I have an almost 2 yr. old lab who bloats and farts daily. Sometimes the farts stink bad, sometimes they don’t at all. I have tried different foods; sometimes they work for a day, then we’re back to square one. He is now eating California Naturals Limited Ingredient dry dog food, and his treats are SportMix Grain Free dog biscuits. He takes Beano before every meal, per my vet; my vet is not a nutritionist & has run out of basic ideas for us. Pal is a rather timid guy & sensitive emotionally, we feel; our household is busy & that’s got to be part of it, we think (adult children complain about his farts & slobberiness, which is understandable). Would a probiotic help? I’ve heard, ‘they work/they don’t work.’ Any ideas or suggestions are much appreciated!
Is the dog overweight? Is he getting enough exercise? Maybe your adult children could take turns taking him for a brisk walk for an hour a day instead of complaining. Are you feeding him too much?
It sounds like he needs more activity/exercise and maybe less food.
PS: Regarding probiotics:
Homeopathic views differ from traditional medicine.
Here is a science based view, if anyone is interested
Hi Virgina D:
I have had mostly good results when adding probiotics to my pets’ diet. I started out trying some commonly recommended OTC products such as yogurt, kiefer, and products for humans. My guys liked them, I did see some improvement for my dog, however not much for my cats.
Did some research, talked with my Vet, and came to the conclusion I needed products specially formulated for a cat or dog. I now only use Forti Flora when I need a probiotic for my dog or cats. I have had great results using it for my dog and one of my two cats. It was a great appetite stimulant for one cat, but it did not help him digestive wise; he was very sick and on hospice care. My other cat responded very well and is currently on them again.
Probiotics also made a world of difference for my senior horse in his final year. He was 35 and eventually his body gave way, but he managed to keep decent weight on after the addition of probiotics.
I only use probiotics recommended by my Vets.
IMO it’s worth a try for your pup. The food he’s eating now is marketed as an limited ingredient diet so that should be a plus as well. I used to feed Cali Nat’l cat food before they discontinued it. Good luck!
Here’s some short articles on the subject:
I second BDog’s recommendation of probiotics for your stinky dog. I have sometimes stinky golden labs as well. They had a rough start and often had diarrhea and stinky gas. Fortunately, things have settled down and I only give them Forti Flora on Sunday’s when I give them sardines with their dinner. It helps a lot with the fish farts!
Previously, when their tummies were healing from a very bad bout of giardia, I used VetriPro BD and Gastriplex with good results. But, only Forti Flora occasionally now.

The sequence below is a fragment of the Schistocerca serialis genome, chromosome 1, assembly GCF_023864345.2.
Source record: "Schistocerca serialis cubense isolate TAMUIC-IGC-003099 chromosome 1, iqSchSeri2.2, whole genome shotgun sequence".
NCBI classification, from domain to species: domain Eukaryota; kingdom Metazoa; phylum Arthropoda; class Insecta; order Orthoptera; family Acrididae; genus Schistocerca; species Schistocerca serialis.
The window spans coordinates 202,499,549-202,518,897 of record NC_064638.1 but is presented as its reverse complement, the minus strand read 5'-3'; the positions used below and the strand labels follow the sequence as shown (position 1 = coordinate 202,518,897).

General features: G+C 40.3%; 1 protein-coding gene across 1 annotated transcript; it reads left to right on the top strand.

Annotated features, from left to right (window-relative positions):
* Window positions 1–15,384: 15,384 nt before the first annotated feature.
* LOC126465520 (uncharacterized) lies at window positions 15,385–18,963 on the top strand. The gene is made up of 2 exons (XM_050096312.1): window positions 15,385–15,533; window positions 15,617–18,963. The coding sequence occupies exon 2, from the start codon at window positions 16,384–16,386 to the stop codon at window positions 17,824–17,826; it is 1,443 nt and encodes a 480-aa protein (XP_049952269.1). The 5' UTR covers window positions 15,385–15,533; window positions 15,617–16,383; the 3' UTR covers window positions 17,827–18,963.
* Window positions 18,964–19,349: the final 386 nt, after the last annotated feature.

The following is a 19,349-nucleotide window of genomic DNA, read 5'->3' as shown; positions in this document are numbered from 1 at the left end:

You can buy these on Chewy, Amazon, or Healthy Pets. Good luck!
Thanks for the tips & I will definitely order from Chewy as suggested. As for exercise and how much Pal eats, he gets lots of exercise (2 trips to dog park daily and/or long walks) and he is at perfect weight; my husband & I are very weight/health conscious for not only ourselves but our pets too & would never overfeed any of them. Good questions, though, thanks!
Oh your poor boy, he would know you all dont like it when he farts, does he walk off with his head hung low? lol, I’ve told my daughter, DO NOT make a fuss when Patch farts as he feels real bad & cant help it, it’s cause of his IBD…
You need to work out what foods ur dog is sensitive too?? sounds like food sensitivities/intolerances….Food Sensitivities/Intolerance can take anywhere from 1 day for a dog to react up to 6 weeks to show intestinal stress, my boy reacts within 20mins when eating certain foods he’s sensitive too, I had to do a food elimination diet to work out what foods he can & can’t eat..
Have you tried the “California Natural” Lamb & Rice? it just has 3 ingredients Lamb Meal, Rice & Sunflower oil..
Which “California Natural” formula is he eating it’s not a grainfree formula?, CN grain free range all have Lentils, stay away from grainfree foods that have Chickpeas (Garbanzo Beans) & Lentils as these ingredients can cause gas, farts, wind pain etc, I have found grainfree formulas with limited ingredients with sweet potatoes & potatoes as carbs stop Patches smelly farts….
Have a look at Purina “Forti Floria” dog probiotic, there’s a few probiotics on the market that do not have any live cultures & are a waste of money, they tested 10 popular dog probiotics & only 3 of them had live cultures & Purina Forti Foria was one of the good probiotics…
Look back on all the foods he has eaten & did his bad smelly farts on & what was the common ingredients that he might be sensitive too?
Sometimes when I first start introducing a new kibble my boy starts to do smelly farts but then it all goes away after 4-7 days…
Has your vet tried a round of Metronidazole (Flagyl) to get rid of the bad bacteria in his stomach & bowel? Metronidazole fixes my boy Patches intestinal problems, he also was put on a Hydrolyzed vet diet then Patch was put on a dog Probiotic when I first rescued him I had to work out what foods he’s sensitive too, the Metronidazole seems to fix the fart problem as long as he’s not eating any ingredients that he’s sensitive too…
Sometimes their stomach bacteria goes out of wack & there’s more bad bacteria then good bacteria.
Try the Probiotic first & see if it fixes his problem, Patches vet swears by probiotics & has seen really good results but if teh Purina Forti Floria doesnt help the problem ask vet about trying a course of Metronidazole a 10-14 day course then give the probiotics to flood his gut with good bacteria…
Probiotic are best taken without food either first thing in the morning when stomach acids are low or inbetween meals… I just mixed 1 teaspoon probiotic powder with 15ml water mixed in bowl then Patch drank it…